A recent media release by Right to Life’s Ken Orr got me thinking. In the release, which demanded the New Zealand government defund Family Planning, he wrote the following: “Our Creator has created us in his own image and likeness and graciously invites women to share in the creation and nurturing of new life.” What will immediately strike most women about this is the appropriation by a male god (in the form of a polite invitation) of pregnancy and childbirth. God, who is a “he”, is “graciously” inviting women to take part in conception, gestation and giving birth. Aside from its creepiness, this appropriation actually sheds light on some questions I have about the anti-choice movement – questions I’ve been thinking about my whole life. What’s more, on this account, the press statement actually contains some good news for those engaged in the struggle for reproductive rights.
But I’ll start with the questions: Q. Why are men so dominant in the anti-choice movement? Q. Why are they so incredibly angry? And, Q. Why don’t they fight as hard against things like wars, disease, poverty, economic injustice or famines as they do against a woman’s right to choose?
I don’t think we have any disagreement with those opposed to women’s reproductive rights over the basic facts of the matter: Conception, pregnancy and childbirth are the means through which new human life comes into the world. And while men, or at least spermatozoa, are necessary for the conception part, the rest is entirely in the hands (or bodies) of women. Seems obvious, right? And pretty non-controversial, you’d think. But that’s where the anger comes in.
In matters of life and death, it’s men who’ve had the final say for millennia. Men declare and primarily fight the wars; justice systems, many of which mete out death as a punishment, were set up by male dominated political systems (since there haven’t been any female-dominated ones); similarly with tax, health-care, welfare, immigration systems – and so on – which also have life and death consequences.
I’m hopeful that even the staunchest men’s rights advocates will acknowledge that men are politically dominant across the globe, and have been for all of recorded history. (I won’t reprise all of recorded history here, but in terms of the present day, check out the UN’s “Progress of the World’s Women” report, which proudly points out how far we have come and, in so doing, makes clear how far we’ve yet to go: “28 countries have reached or surpassed the 30 percent mark for women’s representation in parliament”. Wow! A whole 28 countries out of 186 member states! Nearly one third female representation!!)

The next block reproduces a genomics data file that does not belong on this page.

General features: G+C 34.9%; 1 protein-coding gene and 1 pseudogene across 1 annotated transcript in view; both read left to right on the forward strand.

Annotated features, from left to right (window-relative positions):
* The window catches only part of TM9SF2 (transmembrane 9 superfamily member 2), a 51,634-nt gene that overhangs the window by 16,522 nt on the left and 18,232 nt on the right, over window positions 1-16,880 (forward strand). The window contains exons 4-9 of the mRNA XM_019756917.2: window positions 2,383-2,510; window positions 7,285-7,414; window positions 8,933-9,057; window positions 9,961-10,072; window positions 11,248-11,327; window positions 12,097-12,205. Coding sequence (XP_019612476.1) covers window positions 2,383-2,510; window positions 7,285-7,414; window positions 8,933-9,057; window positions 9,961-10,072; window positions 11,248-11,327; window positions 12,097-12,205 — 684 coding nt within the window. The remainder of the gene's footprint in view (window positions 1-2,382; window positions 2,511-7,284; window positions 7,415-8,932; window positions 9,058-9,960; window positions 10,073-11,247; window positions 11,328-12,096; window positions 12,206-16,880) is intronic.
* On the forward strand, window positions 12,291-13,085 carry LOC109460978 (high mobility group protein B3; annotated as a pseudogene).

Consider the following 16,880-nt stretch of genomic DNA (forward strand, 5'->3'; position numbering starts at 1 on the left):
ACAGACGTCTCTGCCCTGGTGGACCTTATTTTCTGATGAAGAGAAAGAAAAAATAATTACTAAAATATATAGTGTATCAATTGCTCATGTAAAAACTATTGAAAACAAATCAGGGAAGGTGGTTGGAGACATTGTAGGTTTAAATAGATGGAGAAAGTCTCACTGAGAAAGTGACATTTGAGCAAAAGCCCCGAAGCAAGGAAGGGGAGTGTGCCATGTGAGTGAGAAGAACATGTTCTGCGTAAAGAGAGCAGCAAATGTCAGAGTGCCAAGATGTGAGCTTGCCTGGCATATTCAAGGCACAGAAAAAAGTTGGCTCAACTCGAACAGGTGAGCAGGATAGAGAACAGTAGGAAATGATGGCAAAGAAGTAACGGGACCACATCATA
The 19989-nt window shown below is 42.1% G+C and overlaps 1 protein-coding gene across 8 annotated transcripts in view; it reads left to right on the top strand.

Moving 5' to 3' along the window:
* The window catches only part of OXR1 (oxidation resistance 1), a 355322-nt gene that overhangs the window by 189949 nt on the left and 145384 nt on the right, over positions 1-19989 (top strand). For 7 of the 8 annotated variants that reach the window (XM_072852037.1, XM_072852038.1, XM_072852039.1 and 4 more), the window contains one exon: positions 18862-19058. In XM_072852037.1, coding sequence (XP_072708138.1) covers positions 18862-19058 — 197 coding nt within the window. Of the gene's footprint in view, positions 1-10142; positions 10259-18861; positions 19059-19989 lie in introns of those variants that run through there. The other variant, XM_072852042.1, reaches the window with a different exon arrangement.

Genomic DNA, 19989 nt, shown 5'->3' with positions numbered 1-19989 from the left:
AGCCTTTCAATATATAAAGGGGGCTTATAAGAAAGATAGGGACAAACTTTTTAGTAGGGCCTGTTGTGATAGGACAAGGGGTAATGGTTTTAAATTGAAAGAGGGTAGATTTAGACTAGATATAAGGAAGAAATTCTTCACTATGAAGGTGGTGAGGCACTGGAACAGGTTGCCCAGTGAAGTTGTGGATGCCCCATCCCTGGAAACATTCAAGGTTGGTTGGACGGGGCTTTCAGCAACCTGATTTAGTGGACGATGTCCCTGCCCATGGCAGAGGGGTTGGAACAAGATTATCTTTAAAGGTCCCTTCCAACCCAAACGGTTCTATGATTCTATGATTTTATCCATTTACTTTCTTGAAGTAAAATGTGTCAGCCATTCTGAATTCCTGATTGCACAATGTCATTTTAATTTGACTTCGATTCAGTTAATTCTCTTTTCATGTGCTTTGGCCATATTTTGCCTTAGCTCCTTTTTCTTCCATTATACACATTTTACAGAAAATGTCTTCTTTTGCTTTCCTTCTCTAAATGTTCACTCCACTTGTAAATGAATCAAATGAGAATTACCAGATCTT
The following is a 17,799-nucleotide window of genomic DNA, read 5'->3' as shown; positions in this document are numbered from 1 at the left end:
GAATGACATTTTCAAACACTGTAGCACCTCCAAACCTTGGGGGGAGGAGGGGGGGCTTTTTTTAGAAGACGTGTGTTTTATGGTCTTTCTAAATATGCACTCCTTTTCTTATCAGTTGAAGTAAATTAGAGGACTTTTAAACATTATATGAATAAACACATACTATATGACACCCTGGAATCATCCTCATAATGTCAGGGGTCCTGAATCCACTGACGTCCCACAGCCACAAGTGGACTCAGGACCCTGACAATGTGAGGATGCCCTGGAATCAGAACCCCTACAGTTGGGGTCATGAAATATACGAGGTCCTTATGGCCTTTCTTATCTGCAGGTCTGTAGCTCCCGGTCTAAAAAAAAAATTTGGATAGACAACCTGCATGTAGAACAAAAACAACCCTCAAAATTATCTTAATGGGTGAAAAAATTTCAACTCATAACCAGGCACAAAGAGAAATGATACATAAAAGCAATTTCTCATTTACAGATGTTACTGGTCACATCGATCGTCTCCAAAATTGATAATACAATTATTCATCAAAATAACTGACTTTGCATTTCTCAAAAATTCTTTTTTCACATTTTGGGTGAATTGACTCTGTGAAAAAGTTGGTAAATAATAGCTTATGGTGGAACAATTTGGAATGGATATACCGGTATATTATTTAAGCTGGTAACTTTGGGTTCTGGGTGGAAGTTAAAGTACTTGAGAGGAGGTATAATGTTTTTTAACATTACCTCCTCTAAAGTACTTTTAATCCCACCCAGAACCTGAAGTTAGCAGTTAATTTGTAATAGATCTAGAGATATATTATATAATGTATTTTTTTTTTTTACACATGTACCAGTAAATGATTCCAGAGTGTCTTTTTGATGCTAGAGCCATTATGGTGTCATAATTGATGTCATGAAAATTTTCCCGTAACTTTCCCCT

So here are these women. All these billions of women. None of them live in a country in which women are politically dominant, yet they have this power. They have this incredible reproductive power. If you’re a certain kind of man who worships a certain kind of male god (and we can probably count on the toes of one foot how many people worship a female god) and/or lives in a society in which life and death decisions are made by men, how could this possibly be tolerable?
Back to that Right to Life statement. Part of its intention is to remind us that this power is not really ours after all, but is “graciously” bestowed upon us by this He-God. (It sounds a bit like a weird threesome, in which the alpha male role is played by the deity.) And just to be sure that His will is done on earth as it is in heaven, Right to Life and its angry allies will do their best to have the state, via criminal statute, step in to take up any of the slack.
So, now some answers to those questions. Q1. Why are men so dominant in the anti-choice movement? A. Because this is the one part of life over which some men feel they don’t have the control they are used to having and feel is their due. Q2. Why are they so incredibly angry? A. See answer to Q1. Q3. Why don’t they fight as hard against things like wars, disease, poverty, economic injustice and famines as they do against women’s reproductive rights? A. Because they already control those, so there’s not as much to fight for.
What’s the good news in all this then? It’s like with any angry bully. The more they fear they are losing control, the more they lash out. So if they seem pretty angry and nasty and mean – and I think they do – it could be because they really are losing control of this one part of human existence that is ours.